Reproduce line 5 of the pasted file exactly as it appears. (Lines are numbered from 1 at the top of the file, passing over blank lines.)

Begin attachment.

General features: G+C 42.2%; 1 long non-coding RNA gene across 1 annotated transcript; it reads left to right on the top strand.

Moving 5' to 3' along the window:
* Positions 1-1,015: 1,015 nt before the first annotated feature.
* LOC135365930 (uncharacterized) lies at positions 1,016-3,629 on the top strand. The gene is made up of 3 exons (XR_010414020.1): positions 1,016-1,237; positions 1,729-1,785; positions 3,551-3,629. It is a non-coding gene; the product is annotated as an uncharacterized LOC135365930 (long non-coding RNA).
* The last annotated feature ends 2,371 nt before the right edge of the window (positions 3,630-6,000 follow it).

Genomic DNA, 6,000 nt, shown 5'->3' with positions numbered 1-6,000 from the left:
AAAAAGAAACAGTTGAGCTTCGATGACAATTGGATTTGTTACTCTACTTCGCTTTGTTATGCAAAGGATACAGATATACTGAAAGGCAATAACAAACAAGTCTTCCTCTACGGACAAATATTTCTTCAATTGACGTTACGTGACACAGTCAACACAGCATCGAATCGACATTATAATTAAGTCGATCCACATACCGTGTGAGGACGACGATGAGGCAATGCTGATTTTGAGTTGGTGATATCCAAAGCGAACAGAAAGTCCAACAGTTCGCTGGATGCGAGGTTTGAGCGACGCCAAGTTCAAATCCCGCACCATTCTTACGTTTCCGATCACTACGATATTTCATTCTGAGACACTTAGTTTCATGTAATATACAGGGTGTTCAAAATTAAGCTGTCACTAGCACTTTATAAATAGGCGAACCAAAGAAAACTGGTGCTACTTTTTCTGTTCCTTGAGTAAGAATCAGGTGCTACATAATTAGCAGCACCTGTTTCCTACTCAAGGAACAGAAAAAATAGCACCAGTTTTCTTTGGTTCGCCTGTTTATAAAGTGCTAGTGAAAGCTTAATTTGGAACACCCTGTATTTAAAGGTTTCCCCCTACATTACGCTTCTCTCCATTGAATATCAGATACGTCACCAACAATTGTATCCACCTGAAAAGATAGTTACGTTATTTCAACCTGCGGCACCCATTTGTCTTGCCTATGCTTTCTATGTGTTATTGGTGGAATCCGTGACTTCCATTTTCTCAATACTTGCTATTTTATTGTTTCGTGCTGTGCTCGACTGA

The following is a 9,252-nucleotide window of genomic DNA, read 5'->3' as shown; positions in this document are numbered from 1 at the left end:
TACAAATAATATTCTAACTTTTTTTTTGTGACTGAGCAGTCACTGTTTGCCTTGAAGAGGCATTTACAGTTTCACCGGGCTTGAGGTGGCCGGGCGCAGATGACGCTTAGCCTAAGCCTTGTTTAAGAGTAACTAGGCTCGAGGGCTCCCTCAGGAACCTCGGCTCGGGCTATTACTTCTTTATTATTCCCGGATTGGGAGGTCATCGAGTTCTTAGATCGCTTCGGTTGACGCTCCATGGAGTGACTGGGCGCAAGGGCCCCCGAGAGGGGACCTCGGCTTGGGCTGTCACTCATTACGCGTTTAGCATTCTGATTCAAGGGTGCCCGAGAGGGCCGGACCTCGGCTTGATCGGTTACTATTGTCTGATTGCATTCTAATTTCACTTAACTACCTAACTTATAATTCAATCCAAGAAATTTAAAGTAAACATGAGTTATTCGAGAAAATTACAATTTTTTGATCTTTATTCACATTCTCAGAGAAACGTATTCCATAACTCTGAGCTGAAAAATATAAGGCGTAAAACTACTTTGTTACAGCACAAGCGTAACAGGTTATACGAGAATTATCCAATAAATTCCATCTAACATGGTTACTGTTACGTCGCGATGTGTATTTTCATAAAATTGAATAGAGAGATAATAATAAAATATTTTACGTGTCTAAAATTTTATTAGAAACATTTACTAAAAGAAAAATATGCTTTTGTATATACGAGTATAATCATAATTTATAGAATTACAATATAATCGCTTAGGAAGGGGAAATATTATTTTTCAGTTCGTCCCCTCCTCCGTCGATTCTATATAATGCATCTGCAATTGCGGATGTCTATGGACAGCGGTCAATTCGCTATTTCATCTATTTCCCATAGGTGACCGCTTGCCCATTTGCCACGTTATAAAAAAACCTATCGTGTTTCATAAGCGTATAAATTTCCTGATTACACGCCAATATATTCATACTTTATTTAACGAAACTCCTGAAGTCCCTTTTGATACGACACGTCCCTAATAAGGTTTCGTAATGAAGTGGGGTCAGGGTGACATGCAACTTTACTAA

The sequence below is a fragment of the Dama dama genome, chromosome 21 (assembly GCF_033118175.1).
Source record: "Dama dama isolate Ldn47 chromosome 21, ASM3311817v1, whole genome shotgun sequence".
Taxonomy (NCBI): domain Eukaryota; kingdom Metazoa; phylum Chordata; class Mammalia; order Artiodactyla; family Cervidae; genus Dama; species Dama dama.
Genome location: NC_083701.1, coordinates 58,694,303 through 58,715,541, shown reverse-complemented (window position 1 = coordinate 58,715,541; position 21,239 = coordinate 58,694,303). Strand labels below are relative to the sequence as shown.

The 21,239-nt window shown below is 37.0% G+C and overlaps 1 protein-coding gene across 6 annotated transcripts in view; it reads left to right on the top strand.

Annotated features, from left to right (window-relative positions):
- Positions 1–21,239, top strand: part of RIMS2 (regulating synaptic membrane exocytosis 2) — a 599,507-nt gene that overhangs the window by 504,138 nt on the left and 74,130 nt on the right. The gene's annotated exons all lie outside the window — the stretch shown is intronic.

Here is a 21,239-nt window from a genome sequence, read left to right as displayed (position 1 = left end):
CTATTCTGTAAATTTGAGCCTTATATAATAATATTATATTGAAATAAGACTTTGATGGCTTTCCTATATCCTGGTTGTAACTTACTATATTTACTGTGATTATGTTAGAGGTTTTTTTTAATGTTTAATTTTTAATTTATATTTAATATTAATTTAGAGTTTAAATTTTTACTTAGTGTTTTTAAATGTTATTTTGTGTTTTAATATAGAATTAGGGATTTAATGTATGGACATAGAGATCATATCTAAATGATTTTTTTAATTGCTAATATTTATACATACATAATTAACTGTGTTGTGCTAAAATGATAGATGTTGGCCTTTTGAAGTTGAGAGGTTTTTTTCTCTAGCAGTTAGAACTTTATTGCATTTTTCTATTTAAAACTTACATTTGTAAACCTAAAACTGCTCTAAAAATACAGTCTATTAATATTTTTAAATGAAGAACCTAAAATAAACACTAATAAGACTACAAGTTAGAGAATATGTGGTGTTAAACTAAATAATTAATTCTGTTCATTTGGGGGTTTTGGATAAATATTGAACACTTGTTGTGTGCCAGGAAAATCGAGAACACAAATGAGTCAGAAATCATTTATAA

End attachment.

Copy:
* The last annotated feature ends 2,371 nt before the right edge of the window (positions 3,630-6,000 follow it).